Wife No. 19 by Ann Eliza YoungThe story of a life in bondage, being a complete expose of Mormonism, and revealing the sorrows, sacrifices and sufferings of women in polygamy, by Brigham Youngs apostate wife. Born and reared in the midst of the Mormon people, it was inevitable that Mrs. Young would accept their practices and beliefs. After breaking away from the Mormon faith, she endeavored to expose everything, to show the sorrows of the women she left behind. This is her story, considered an important mission she had to carry out, as only could be written by one who spent her life immersed in Mormonism.
List of Brigham Young's wives
It turns out that she was actually wife No. Recent studies, including my own, have found 55 well-documented marriages. There are several debatable cases, but most readers will agree that anything over 50 is rather extravagant as far as marriage is concerned. Brigham Young was probably the most oft-married man in 19th-century America. The sheer variety of Brigham Young's marriages makes it difficult to make sense of them. He married single women and widows.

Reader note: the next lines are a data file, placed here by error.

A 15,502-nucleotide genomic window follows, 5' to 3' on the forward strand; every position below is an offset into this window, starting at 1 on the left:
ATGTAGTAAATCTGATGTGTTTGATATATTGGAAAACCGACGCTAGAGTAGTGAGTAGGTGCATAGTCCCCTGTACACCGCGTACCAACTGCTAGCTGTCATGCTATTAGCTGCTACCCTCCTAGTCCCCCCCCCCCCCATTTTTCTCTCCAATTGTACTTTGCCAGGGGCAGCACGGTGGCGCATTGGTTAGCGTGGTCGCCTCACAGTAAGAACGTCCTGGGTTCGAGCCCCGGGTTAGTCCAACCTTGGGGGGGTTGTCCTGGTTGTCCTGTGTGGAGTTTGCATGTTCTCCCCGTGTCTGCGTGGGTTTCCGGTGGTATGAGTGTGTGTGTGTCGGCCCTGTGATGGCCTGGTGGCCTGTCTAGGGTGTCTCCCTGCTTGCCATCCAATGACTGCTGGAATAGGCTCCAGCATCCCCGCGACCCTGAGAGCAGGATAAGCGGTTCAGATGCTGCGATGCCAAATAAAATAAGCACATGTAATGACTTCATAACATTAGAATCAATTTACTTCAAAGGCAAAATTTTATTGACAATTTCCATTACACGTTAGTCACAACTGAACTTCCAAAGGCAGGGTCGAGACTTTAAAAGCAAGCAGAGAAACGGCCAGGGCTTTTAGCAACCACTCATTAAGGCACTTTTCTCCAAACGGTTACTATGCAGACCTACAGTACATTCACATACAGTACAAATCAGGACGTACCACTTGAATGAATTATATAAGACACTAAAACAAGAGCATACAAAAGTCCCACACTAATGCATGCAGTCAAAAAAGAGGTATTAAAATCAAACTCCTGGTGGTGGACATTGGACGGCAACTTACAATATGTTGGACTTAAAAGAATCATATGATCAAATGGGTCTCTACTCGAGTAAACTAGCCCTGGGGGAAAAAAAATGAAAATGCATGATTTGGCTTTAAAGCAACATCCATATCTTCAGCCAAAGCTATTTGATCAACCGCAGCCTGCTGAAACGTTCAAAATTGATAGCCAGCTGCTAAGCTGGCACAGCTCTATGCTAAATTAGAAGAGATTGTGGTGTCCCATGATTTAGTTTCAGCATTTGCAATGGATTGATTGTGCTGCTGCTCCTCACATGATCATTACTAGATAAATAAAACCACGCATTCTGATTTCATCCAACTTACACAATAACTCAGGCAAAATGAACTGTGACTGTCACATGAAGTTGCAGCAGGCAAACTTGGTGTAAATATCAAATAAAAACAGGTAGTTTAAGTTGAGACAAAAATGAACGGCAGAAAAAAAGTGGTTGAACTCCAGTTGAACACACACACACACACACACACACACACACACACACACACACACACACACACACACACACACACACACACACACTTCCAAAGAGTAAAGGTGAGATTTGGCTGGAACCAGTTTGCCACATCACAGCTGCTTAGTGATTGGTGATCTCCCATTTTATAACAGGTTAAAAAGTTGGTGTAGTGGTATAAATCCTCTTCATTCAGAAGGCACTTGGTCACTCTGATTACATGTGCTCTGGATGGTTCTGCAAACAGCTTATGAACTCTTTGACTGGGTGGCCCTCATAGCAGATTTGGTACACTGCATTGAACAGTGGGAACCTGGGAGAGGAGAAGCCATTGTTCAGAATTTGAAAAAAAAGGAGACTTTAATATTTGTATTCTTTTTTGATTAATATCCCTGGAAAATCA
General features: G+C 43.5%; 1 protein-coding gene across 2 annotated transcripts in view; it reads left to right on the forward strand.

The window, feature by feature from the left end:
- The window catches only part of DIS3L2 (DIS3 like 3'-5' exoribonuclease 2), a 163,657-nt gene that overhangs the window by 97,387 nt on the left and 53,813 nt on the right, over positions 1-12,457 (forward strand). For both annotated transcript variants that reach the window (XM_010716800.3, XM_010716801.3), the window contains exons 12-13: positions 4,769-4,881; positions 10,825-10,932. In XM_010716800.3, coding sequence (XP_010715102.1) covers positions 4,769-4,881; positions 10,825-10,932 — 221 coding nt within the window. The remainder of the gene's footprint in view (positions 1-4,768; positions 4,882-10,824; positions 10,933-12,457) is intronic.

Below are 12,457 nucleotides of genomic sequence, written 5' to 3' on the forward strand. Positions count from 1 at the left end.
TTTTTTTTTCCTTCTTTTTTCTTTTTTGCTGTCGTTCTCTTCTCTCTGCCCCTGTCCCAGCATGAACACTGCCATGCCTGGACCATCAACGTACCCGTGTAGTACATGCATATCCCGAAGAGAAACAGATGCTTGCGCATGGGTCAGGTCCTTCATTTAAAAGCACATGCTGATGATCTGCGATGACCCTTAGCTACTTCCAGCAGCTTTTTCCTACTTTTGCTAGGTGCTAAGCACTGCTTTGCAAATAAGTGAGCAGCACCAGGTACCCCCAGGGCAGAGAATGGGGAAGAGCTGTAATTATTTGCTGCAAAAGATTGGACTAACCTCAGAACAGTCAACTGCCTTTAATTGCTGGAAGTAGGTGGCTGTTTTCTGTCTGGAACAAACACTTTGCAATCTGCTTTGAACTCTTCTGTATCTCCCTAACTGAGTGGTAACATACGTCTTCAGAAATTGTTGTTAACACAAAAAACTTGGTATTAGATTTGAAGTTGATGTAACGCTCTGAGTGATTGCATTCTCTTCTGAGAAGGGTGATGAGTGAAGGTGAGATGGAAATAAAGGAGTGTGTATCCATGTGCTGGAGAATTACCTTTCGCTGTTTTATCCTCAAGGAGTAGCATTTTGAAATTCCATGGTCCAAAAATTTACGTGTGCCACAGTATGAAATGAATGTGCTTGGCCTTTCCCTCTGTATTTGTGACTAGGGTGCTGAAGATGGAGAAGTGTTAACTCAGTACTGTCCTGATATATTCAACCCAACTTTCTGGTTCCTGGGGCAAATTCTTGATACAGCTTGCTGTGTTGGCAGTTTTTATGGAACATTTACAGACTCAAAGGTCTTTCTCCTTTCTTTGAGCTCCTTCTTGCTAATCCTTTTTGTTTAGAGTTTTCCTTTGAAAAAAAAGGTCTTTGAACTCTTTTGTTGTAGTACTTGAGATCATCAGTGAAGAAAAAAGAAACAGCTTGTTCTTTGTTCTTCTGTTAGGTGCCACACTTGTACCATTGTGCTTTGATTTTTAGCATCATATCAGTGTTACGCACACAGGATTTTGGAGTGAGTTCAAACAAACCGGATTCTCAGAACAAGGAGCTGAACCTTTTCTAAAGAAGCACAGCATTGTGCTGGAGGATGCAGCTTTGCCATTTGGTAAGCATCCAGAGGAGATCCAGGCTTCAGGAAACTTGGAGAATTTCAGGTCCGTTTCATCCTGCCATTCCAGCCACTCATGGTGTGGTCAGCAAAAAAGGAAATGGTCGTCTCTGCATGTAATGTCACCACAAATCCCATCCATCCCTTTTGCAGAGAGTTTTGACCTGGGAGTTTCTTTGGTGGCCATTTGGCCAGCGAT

Only the Church President held the keys authorizing the performance of new plural marriages. After the Manifesto, monogamy was advocated in the Church both over the pulpit and through the press. On an exceptional basis, some new plural marriages were performed between and , especially in Mexico and Canada, outside the jurisdiction of U. This essay primarily addresses plural marriage as practiced by the Latter-day Saints between and , following their exodus to the U. West and before the Manifesto. Plural marriage did result in the birth of large numbers of children within faithful Latter-day Saint homes.
Mormons Expel Founder of Group Seeking Priesthood for Women
Brigham Young; I live above the law [JoD 1:361]
See this page in the original publication. Plural marriage was the nineteenth-century LDS practice of a man marrying more than one wife. Popularly known as polygamy, it was actually polygyny. Although polygamy had been practiced for much of history in many parts of the world, to do so in "enlightened" America in the nineteenth century was viewed by most as incomprehensible and unacceptable, making it the Church's most controversial and least understood practice. Though the principle was lived for a relatively brief period, it had profound impact on LDS self-definition, helping to establish the Latter-day Saints as a "people apart. Rumors of plural marriage among the members of the Church in the s and s led to persecution, and the public announcement of the practice after August 29, , in Utah gave enemies a potent weapon to fan public hostility against the Church.